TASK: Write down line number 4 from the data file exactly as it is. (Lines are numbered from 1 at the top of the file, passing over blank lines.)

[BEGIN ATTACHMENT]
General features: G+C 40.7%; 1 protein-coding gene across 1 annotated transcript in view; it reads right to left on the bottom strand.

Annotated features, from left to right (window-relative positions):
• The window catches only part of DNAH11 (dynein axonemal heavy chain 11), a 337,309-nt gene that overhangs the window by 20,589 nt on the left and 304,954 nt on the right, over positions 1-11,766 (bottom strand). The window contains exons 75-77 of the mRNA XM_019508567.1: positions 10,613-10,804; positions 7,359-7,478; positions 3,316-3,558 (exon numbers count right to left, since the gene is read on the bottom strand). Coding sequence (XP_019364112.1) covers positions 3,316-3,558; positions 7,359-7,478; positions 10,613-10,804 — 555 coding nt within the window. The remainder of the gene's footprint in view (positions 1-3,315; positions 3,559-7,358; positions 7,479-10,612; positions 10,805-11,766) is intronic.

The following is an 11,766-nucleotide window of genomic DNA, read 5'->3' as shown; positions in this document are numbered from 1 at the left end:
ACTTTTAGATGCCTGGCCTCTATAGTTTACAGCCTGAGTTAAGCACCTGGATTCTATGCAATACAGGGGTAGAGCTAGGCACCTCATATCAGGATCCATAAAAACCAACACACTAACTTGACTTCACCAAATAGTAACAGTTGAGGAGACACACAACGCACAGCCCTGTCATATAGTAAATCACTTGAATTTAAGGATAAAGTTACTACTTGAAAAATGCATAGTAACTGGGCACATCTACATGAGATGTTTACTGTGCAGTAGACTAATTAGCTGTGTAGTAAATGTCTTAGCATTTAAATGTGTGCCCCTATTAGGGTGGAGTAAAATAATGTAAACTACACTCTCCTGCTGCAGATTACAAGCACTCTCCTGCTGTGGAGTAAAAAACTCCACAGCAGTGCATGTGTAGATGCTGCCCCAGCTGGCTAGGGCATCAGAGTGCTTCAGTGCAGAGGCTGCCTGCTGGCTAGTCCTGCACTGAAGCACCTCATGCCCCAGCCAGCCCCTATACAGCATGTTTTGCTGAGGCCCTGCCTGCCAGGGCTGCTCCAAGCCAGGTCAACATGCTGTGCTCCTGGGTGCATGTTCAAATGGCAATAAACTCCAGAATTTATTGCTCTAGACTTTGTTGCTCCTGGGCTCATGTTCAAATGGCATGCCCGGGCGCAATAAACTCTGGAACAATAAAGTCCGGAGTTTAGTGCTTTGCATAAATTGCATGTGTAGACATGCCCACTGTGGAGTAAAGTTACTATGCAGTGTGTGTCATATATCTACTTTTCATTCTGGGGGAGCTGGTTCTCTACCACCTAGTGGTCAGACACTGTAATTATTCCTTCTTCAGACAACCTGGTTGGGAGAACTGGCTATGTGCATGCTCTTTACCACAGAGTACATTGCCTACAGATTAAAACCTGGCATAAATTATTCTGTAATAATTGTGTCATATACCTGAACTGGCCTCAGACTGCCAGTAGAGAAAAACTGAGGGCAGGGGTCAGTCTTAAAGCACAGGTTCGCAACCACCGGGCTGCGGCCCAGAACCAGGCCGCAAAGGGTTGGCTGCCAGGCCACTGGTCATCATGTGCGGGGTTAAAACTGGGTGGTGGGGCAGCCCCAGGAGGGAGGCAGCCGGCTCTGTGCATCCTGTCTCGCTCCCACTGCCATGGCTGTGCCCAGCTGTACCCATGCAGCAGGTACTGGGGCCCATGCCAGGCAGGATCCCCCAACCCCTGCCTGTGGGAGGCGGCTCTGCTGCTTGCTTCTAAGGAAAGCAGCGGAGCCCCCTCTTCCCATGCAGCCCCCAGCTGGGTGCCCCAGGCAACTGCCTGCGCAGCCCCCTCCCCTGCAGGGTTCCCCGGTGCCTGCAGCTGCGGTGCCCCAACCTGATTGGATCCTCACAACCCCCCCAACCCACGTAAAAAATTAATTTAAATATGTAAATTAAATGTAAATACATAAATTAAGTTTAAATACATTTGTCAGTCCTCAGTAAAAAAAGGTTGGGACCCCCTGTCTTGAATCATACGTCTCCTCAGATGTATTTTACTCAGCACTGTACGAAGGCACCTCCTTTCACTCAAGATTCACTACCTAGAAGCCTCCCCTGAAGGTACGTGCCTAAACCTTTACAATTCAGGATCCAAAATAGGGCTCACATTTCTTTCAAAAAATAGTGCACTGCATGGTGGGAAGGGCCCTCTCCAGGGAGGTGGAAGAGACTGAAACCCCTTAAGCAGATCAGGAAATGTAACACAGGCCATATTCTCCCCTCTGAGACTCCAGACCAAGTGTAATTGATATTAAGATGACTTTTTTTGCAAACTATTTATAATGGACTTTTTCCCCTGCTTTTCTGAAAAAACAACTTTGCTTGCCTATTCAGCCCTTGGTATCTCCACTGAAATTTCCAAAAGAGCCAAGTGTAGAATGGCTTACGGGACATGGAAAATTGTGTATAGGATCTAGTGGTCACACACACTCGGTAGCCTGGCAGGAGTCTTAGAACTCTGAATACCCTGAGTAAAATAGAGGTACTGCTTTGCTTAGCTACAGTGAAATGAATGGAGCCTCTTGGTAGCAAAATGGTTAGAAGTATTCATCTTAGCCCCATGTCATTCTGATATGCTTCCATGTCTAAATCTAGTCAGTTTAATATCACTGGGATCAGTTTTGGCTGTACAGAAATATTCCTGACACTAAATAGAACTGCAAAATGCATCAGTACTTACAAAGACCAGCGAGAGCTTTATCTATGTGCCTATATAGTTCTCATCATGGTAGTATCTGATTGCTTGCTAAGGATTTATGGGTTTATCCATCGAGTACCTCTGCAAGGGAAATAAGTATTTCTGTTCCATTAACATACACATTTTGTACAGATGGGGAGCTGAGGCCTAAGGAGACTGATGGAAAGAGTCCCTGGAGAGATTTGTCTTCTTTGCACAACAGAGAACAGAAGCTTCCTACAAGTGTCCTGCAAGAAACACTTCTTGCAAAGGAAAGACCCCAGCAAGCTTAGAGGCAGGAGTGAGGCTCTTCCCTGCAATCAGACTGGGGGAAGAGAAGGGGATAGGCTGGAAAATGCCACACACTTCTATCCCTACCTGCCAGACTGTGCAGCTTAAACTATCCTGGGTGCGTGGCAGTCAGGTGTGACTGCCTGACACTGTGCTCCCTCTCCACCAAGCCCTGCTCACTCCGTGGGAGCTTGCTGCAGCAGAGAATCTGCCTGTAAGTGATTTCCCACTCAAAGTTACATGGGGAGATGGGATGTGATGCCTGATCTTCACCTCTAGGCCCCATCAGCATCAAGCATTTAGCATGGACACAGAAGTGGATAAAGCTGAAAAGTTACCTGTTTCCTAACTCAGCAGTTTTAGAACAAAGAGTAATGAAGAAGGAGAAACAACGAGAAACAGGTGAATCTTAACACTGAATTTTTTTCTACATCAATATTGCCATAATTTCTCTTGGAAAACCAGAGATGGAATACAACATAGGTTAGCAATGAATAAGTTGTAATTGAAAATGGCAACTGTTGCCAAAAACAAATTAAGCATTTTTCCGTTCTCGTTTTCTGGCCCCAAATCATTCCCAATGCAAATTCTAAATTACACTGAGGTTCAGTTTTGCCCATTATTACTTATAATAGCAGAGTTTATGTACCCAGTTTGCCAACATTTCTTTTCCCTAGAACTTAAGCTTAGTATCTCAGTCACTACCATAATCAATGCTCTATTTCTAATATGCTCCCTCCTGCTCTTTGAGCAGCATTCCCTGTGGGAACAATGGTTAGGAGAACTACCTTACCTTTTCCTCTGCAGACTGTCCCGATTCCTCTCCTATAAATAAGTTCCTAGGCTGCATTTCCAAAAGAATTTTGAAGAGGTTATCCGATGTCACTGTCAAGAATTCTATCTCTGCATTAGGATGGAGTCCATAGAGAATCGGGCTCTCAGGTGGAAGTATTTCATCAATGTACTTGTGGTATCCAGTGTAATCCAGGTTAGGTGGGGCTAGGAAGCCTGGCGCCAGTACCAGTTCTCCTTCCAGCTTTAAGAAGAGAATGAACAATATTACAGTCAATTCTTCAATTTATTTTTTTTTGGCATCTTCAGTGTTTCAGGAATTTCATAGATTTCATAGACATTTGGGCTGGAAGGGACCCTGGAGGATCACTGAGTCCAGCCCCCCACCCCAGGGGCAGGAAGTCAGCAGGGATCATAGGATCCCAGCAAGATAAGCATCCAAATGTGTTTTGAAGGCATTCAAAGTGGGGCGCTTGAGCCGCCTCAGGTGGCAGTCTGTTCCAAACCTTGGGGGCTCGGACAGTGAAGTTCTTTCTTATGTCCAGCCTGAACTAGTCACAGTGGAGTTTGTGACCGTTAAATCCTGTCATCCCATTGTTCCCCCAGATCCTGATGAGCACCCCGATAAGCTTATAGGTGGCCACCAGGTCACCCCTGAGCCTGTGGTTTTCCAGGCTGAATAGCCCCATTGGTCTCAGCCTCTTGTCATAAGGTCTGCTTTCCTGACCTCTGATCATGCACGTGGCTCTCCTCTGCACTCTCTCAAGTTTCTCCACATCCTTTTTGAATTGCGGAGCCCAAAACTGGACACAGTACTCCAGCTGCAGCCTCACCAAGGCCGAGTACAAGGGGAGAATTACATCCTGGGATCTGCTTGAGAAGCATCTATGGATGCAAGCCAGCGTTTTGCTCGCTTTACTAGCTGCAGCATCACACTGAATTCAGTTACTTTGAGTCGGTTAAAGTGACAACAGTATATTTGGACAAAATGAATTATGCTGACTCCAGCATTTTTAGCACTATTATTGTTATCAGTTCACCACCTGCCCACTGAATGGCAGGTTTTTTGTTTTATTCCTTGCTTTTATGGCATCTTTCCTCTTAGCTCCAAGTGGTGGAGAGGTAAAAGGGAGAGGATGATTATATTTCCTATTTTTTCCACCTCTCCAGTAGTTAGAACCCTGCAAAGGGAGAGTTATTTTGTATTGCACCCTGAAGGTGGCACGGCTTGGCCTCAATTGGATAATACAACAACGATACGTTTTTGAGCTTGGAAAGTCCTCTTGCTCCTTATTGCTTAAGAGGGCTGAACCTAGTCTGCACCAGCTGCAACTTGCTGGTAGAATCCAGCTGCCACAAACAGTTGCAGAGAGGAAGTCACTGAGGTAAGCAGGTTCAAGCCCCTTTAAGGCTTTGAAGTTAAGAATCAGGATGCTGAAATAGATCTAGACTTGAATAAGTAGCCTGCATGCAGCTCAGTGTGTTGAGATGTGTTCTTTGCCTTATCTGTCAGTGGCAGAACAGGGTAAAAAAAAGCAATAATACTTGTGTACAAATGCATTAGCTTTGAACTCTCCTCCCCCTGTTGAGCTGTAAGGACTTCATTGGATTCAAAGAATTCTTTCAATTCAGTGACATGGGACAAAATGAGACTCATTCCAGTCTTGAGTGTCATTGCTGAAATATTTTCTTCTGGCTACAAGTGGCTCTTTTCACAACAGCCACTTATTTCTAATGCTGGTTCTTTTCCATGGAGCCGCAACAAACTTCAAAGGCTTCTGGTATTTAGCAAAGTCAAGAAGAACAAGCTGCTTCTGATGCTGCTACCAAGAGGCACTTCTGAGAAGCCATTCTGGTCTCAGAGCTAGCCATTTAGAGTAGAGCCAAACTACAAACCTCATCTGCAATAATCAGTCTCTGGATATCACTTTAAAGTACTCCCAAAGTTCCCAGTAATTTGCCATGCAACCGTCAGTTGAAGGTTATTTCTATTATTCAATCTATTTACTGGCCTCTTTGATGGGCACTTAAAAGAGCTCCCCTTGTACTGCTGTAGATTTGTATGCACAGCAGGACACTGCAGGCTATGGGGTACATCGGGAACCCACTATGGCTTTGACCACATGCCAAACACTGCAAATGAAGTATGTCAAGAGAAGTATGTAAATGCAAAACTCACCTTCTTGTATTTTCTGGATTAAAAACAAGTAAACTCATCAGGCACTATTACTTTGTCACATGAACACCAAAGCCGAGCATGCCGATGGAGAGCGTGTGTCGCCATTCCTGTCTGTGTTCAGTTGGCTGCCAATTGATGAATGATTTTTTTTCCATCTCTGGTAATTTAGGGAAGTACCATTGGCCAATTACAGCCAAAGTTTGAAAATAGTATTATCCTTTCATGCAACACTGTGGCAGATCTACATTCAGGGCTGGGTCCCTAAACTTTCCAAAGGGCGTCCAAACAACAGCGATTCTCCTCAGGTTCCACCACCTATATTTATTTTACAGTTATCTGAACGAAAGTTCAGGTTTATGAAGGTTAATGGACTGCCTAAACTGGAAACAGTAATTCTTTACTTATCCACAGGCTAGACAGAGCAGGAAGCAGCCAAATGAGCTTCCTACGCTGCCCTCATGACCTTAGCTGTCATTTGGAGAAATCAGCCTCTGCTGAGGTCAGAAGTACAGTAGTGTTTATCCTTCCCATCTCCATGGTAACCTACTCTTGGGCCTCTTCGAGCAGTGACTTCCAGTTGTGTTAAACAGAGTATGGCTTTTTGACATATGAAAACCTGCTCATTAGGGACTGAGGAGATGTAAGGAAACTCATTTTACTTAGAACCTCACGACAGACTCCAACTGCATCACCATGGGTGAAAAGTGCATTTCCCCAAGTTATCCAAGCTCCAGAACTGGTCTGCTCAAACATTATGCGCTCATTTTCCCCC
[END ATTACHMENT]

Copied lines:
The following is an 11,766-nucleotide window of genomic DNA, read 5'->3' as shown; positions in this document are numbered from 1 at the left end: